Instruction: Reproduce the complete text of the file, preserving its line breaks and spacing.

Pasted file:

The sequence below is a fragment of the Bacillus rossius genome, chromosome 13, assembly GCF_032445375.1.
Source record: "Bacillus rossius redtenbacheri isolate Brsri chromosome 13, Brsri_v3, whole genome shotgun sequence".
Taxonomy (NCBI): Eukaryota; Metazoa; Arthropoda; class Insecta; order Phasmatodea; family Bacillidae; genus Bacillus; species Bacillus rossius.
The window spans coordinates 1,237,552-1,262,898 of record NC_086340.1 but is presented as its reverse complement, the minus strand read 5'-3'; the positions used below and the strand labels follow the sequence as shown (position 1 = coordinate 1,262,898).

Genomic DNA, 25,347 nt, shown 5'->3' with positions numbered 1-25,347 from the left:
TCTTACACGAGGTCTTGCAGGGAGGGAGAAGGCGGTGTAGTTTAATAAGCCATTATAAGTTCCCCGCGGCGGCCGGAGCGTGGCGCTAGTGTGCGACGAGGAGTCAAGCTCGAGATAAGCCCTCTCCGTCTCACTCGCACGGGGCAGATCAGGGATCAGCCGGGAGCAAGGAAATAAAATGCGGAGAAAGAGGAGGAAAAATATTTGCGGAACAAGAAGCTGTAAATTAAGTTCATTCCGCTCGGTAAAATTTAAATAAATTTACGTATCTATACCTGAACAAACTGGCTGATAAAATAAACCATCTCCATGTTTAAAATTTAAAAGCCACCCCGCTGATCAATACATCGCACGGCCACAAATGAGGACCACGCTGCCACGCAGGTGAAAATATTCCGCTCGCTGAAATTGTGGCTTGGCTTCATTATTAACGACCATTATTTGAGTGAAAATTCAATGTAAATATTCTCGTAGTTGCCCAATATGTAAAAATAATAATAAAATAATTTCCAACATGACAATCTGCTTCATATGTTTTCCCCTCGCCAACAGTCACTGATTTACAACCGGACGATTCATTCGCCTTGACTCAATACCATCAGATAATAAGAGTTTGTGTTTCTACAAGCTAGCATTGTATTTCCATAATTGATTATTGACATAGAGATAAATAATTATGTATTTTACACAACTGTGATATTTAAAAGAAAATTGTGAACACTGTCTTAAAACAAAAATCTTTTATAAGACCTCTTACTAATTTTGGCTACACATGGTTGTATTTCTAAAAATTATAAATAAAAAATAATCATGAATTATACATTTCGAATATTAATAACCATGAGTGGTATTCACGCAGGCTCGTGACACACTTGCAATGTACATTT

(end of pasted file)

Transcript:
The sequence below is a fragment of the Bacillus rossius genome, chromosome 13, assembly GCF_032445375.1.
Source record: "Bacillus rossius redtenbacheri isolate Brsri chromosome 13, Brsri_v3, whole genome shotgun sequence".
Taxonomy (NCBI): Eukaryota; Metazoa; Arthropoda; class Insecta; order Phasmatodea; family Bacillidae; genus Bacillus; species Bacillus rossius.
The window spans coordinates 1,237,552-1,262,898 of record NC_086340.1 but is presented as its reverse complement, the minus strand read 5'-3'; the positions used below and the strand labels follow the sequence as shown (position 1 = coordinate 1,262,898).

Genomic DNA, 25,347 nt, shown 5'->3' with positions numbered 1-25,347 from the left:
TCTTACACGAGGTCTTGCAGGGAGGGAGAAGGCGGTGTAGTTTAATAAGCCATTATAAGTTCCCCGCGGCGGCCGGAGCGTGGCGCTAGTGTGCGACGAGGAGTCAAGCTCGAGATAAGCCCTCTCCGTCTCACTCGCACGGGGCAGATCAGGGATCAGCCGGGAGCAAGGAAATAAAATGCGGAGAAAGAGGAGGAAAAATATTTGCGGAACAAGAAGCTGTAAATTAAGTTCATTCCGCTCGGTAAAATTTAAATAAATTTACGTATCTATACCTGAACAAACTGGCTGATAAAATAAACCATCTCCATGTTTAAAATTTAAAAGCCACCCCGCTGATCAATACATCGCACGGCCACAAATGAGGACCACGCTGCCACGCAGGTGAAAATATTCCGCTCGCTGAAATTGTGGCTTGGCTTCATTATTAACGACCATTATTTGAGTGAAAATTCAATGTAAATATTCTCGTAGTTGCCCAATATGTAAAAATAATAATAAAATAATTTCCAACATGACAATCTGCTTCATATGTTTTCCCCTCGCCAACAGTCACTGATTTACAACCGGACGATTCATTCGCCTTGACTCAATACCATCAGATAATAAGAGTTTGTGTTTCTACAAGCTAGCATTGTATTTCCATAATTGATTATTGACATAGAGATAAATAATTATGTATTTTACACAACTGTGATATTTAAAAGAAAATTGTGAACACTGTCTTAAAACAAAAATCTTTTATAAGACCTCTTACTAATTTTGGCTACACATGGTTGTATTTCTAAAAATTATAAATAAAAAATAATCATGAATTATACATTTCGAATATTAATAACCATGAGTGGTATTCACGCAGGCTCGTGACACACTTGCAATGTACATTT